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Friday, November 18, 2016

Ind. Decisions - Re the ESPN private university police departments opinion

Margaret Fosmoe of the South Bend Tribune had an important story late yesterday headed: "Could there be more to Notre Dame police records issue? Legislators inadvertently make campus police subject to public records law." The ILB has several observations to add to the excellent SBT reporting.

First, take a look at this ILB post from March 25, 2016, which deals with Gov. Pence's veto of HEA 1022, the bill which had been intended to assure that private university police department records were not subject to the Indiana access to public records law. From a South Bend Tribune story at the time, quoting Pence's reasons for vetoing the bill:

"Limiting access to police records in a situation where private university police departments perform a government function is a disservice to the public and an unnecessary barrier to transparency," the [veto] statement said.

Pence had hinted at his decision last week, when he said his "strong bias for the public's right to know" would weigh heavily in his decision on whether to veto the bill.

But another bill from 2016, HEA 1019, which did become law (PL 58-2016), now defines a "public agency" at renumbered IC 5-14-3-2(q)(11) to include:
(11) A private university police department. The term does not include the governing board of a private university or any other department, division, board, entity, or office of a private university.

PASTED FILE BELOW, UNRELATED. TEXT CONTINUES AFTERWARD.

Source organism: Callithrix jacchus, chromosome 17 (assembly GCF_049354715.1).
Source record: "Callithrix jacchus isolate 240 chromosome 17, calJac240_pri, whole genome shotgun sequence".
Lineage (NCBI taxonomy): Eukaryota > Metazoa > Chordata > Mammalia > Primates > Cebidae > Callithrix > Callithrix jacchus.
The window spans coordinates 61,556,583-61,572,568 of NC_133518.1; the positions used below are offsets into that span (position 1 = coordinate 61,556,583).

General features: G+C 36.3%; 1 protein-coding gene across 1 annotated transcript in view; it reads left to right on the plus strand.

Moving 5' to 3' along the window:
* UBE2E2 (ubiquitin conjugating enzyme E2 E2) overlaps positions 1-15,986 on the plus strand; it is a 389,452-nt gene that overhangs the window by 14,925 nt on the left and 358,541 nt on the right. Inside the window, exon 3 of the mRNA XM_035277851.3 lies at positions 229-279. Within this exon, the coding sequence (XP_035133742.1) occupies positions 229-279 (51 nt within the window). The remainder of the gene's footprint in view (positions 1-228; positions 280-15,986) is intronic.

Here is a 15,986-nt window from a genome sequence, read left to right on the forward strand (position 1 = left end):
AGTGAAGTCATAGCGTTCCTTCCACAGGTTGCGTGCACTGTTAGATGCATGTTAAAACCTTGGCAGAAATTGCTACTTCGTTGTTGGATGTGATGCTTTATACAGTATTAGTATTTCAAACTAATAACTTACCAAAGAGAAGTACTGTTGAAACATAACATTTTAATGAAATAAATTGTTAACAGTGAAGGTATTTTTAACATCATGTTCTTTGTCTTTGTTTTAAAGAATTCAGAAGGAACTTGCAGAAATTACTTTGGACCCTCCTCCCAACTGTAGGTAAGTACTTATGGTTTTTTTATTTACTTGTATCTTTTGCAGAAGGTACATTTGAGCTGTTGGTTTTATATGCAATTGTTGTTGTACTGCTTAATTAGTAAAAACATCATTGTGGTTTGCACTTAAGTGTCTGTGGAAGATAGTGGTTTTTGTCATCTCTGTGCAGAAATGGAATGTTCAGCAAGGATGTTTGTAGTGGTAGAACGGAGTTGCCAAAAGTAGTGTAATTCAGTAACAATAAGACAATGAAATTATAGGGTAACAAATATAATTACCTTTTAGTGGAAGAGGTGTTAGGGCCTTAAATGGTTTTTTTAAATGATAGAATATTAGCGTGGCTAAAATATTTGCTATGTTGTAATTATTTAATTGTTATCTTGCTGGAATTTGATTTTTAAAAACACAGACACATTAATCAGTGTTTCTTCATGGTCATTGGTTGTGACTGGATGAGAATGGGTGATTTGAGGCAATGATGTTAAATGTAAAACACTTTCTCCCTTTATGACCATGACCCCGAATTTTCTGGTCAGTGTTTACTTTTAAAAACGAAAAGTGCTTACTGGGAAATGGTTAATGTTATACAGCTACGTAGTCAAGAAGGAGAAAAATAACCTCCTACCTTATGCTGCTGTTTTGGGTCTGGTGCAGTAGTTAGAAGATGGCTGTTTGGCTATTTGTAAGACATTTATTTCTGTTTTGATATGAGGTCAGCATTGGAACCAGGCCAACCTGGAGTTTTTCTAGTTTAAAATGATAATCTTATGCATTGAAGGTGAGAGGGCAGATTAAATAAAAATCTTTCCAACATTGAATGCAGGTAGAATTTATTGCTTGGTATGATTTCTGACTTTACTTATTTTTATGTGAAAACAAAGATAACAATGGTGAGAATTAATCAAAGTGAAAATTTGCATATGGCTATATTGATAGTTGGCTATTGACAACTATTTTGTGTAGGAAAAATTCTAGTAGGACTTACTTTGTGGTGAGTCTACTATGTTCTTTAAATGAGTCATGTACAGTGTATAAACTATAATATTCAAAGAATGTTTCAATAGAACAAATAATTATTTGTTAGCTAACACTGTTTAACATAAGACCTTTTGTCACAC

If you look this up in the Indiana Code, your will find two versions of IC 5-14-3-2. "Version a" has the new reference to "A private university police department" as described above. But a second version, "version b", also passed in 2016, is "as amended by P.L.198-2016, SEC.12."

Interesting, the "version b" amendment to IC 5-14-3-2 is part of a 449-page BMV bill, HEA 198. The only change is to IC 5-14-3-2(n)(7), regarding "license branch" [find it on p. 10].

When two or more amendments to a section of law in different bills passed during a session cannot be reconciled, it is the accepted practice of the LSA to publish them side by side in the Indiana Code, as done here. Such conflicts can be resolved only by the General Assembly, usually in a technical correction bill during the next session. Where the resolution would require substantive change, as appears to be the case here, the issue would need to be resolved by the regular legislative process.

Second, it is not sufficient in a court opinion to simply refer to a section of the Indiana Code as, for example, IC 5-14-3-2, because the content may change with time. The Supreme Court's ESPN decision avoids that problem by using this identification the first time the law at issue is cited:

Indiana’s Access to Public Records Act, Indiana Code chapter 5-14-3 (Supp. 2014)
That reference would incorporate all changes to IC 5-14-3 through the 2014 session. Another approach to specifying the version at issue would be "IC 5-14-3, as last amended by ...".

Often, for clarity, a court will, in a footnote, acknowledge any subsequent changes to the provision at issue, and state that they are not relevant to the decision at hand. That was not done in the ESPN case.

Posted by Marcia Oddi on November 18, 2016 11:54 AM
Posted to Ind. Sup.Ct. Decisions